Models are great to use to make a concept easier to understand, to visualize a process or outcome, and also to allow a scientist to test selected variables. IMOLD is a great model of leaf decomposition, because it allows the students to interact with two variables affecting decomposition rates, and test those variables in many more ways than they could
This lesson describes how decomposition happens, and the role of microorganisms in this process. The animation, which runs for 3:23 minutes total time, covers information that students may or may not be familiar with. Here is one suggestion for working your students through the animation. By actively taking notes during the animations, students can engage in a dialogue with the
The purpose of this lesson is to highlight the importance of the structure of a leaf at its implications for how it decomposes. The animation, which runs for 2:03 minutes total time, covers information that students may or may not be familiar with. Here is one suggestion for working your students through the animation. By actively taking notes during the
The purpose of this lesson is to highlight the importance of the Carbon Cycle in the natural cycles of photosynthesis and respiration. It also models how human activity can alter the carbon cycle. The animation, which runs for 2:56 minutes total time, covers a large amount of information that students may or may not be familiar with. Here is one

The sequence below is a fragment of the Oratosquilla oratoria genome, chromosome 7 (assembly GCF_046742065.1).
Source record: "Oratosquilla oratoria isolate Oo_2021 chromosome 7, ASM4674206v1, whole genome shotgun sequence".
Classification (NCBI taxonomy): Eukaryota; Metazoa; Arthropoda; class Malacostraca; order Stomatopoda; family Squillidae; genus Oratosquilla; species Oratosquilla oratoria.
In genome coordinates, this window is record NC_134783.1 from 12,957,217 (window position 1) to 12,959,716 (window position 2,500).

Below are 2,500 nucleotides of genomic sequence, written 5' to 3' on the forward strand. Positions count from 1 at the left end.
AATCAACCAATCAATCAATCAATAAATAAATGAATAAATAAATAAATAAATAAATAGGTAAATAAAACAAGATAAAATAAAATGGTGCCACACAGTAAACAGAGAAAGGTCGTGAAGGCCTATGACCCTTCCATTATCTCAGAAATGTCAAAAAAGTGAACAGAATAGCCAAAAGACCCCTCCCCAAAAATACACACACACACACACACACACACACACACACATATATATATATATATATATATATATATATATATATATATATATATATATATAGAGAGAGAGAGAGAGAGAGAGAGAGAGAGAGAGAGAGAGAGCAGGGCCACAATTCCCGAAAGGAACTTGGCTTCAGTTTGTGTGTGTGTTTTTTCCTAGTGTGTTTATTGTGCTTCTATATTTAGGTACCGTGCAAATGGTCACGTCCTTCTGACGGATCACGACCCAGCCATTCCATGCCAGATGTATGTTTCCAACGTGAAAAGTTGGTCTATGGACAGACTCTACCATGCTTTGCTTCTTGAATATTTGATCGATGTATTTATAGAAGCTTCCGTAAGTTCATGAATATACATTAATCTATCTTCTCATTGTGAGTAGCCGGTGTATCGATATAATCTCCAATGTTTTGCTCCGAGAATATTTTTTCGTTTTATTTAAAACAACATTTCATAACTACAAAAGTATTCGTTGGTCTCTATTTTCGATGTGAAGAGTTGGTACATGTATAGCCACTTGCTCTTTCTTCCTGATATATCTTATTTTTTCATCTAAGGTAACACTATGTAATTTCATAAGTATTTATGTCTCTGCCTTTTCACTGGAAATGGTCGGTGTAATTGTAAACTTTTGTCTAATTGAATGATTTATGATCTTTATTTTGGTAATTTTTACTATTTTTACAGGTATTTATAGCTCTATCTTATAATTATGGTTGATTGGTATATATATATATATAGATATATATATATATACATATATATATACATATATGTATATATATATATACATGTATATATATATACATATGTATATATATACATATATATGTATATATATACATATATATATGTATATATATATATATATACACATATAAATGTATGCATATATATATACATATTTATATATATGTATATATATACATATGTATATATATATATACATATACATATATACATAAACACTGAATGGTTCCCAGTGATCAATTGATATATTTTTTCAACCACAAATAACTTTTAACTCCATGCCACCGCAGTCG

IMOLD is a highly interactive website designed by Drs. Michael N. Weintraub and Daryl L. Moorhead in collaboration with the Center for Creative Instruction at the University of Toledo. Susan Steiner, PolarTREC teacher with Dr. Weintraub on the expedition, Tundra Nutrient Seasonality, collaborated on IMOLD’s design. Other teachers have contributed wonderful classroom activities that can be found posted
The report is written by teacher participants upon return from their field expedition portion of the PolarTREC program. It summarizes the benefit of the expedition to the teacher, a description of activities, and a summary of how teachers plan to link this experience in classrooms and communities. This is a public document that will be posted in teacher portfolios and
Free community viewing of Taking Earth's Temperature -Delving Into Earth's Past followed by Q & A w/contributor Dr. Jason Briner. Organized by PolarTREC teacher, Tina Ciarametaro in her home community after her expedition to Greenland. Learn more here about the documentary Taking Earth's Temperature.
News release letter for Tina Ciarametaro's expedition to Greenland to study shrinking arctic icecaps. The release explains the upcoming expedition, PolarTREC's goals/objectives and how to follow the expedition.
While in Toolik Lake, Alaska, PolarTREC teacher Susan Steiner worked with a robotic platform that traversed sections of tundra collecting information on a variety of different environmental variables. This article describes the sensors and instrumentation used on the platform in greater detail.